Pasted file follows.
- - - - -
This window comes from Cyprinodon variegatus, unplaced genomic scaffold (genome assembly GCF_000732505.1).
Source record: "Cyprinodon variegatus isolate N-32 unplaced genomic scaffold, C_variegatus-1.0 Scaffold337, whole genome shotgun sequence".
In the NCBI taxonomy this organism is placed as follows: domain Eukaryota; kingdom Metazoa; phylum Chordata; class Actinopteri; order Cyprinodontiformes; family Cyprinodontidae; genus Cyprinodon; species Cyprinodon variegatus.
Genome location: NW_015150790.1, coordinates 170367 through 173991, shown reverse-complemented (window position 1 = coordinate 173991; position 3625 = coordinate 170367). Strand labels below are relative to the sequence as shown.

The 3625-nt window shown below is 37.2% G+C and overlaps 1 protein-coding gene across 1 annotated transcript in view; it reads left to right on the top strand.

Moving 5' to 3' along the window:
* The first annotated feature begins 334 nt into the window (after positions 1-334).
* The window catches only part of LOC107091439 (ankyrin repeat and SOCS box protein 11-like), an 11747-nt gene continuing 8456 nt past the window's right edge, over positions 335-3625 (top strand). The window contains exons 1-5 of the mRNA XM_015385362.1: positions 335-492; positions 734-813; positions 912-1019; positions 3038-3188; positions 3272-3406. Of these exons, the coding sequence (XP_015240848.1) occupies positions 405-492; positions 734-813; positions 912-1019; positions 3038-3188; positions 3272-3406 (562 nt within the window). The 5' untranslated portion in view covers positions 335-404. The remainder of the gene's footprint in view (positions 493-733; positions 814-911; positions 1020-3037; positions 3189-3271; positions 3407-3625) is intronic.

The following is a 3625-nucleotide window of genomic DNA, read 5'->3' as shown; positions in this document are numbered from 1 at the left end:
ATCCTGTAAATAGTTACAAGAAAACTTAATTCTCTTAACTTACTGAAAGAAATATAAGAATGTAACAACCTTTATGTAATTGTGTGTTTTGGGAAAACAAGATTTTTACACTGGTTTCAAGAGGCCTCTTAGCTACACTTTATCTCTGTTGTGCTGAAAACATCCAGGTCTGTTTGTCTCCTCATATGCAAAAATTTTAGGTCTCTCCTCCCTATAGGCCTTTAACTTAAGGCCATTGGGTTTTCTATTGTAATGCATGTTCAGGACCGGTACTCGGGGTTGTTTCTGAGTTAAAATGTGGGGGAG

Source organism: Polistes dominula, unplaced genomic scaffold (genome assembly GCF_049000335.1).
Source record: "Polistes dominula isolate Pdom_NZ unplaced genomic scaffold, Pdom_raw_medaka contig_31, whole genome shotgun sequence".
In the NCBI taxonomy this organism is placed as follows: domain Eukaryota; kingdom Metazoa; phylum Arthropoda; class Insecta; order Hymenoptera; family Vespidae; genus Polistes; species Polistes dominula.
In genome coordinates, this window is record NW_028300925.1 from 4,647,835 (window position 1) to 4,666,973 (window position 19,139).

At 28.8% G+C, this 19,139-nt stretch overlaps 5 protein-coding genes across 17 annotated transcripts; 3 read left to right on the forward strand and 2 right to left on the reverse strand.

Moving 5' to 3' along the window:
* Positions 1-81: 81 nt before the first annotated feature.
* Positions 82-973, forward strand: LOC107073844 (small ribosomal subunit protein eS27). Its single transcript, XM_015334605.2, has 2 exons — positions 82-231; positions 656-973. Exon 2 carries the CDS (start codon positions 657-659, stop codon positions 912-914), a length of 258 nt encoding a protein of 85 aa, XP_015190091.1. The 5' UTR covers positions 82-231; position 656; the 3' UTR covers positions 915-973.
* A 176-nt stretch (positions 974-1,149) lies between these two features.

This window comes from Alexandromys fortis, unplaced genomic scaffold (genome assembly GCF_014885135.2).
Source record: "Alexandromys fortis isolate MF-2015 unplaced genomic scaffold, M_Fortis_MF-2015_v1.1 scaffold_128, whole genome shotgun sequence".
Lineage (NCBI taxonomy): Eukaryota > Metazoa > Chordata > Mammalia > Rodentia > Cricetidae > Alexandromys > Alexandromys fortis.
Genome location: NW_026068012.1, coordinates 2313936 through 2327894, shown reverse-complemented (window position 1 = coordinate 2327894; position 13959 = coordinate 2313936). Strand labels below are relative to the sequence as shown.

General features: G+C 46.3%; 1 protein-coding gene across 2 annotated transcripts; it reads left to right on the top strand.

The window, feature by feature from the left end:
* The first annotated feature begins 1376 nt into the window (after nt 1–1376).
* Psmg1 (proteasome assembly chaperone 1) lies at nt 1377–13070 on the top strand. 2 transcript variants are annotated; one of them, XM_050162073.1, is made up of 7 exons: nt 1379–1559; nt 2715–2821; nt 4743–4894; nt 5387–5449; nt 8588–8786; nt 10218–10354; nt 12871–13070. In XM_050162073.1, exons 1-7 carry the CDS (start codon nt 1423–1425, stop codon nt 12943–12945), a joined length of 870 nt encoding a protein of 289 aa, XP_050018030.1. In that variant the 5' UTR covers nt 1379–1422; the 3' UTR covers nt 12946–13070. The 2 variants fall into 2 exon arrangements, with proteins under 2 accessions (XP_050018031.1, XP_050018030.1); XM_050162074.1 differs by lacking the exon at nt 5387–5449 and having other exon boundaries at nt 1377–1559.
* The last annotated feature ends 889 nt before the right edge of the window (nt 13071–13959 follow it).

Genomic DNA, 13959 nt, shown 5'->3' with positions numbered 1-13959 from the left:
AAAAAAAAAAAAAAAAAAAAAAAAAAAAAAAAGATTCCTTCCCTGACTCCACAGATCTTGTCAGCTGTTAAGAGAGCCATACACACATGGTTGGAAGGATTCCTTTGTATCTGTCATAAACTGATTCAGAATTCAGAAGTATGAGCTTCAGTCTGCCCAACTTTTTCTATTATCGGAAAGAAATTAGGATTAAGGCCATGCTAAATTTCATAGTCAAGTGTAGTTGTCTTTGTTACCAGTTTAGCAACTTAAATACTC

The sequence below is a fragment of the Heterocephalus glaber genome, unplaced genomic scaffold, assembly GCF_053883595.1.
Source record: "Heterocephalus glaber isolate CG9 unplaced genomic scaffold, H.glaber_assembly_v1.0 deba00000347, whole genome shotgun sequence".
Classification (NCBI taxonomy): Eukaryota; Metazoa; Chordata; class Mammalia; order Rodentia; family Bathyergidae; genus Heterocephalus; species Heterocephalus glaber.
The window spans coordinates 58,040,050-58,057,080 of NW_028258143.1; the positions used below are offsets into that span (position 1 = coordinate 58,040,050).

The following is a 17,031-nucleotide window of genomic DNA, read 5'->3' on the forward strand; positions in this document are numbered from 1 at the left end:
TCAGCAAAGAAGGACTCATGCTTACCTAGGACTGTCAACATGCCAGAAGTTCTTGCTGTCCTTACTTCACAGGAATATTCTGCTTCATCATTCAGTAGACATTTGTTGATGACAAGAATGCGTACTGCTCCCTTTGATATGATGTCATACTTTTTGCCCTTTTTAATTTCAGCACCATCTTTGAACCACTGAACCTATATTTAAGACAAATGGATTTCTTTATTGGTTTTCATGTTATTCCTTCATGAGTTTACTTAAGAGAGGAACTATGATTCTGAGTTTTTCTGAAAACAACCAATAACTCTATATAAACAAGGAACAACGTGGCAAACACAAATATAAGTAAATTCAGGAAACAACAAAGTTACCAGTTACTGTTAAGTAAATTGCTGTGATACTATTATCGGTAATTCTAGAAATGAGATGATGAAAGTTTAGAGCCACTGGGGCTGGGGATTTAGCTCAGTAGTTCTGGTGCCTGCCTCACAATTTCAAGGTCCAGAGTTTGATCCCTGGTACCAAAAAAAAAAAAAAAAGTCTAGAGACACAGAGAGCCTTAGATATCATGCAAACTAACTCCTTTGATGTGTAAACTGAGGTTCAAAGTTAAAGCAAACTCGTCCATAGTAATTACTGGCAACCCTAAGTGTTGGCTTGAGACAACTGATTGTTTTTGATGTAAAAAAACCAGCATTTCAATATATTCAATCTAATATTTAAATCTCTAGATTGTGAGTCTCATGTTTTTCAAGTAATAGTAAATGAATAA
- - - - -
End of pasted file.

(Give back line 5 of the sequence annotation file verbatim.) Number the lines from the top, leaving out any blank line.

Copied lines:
The 3625-nt window shown below is 37.2% G+C and overlaps 1 protein-coding gene across 1 annotated transcript in view; it reads left to right on the top strand.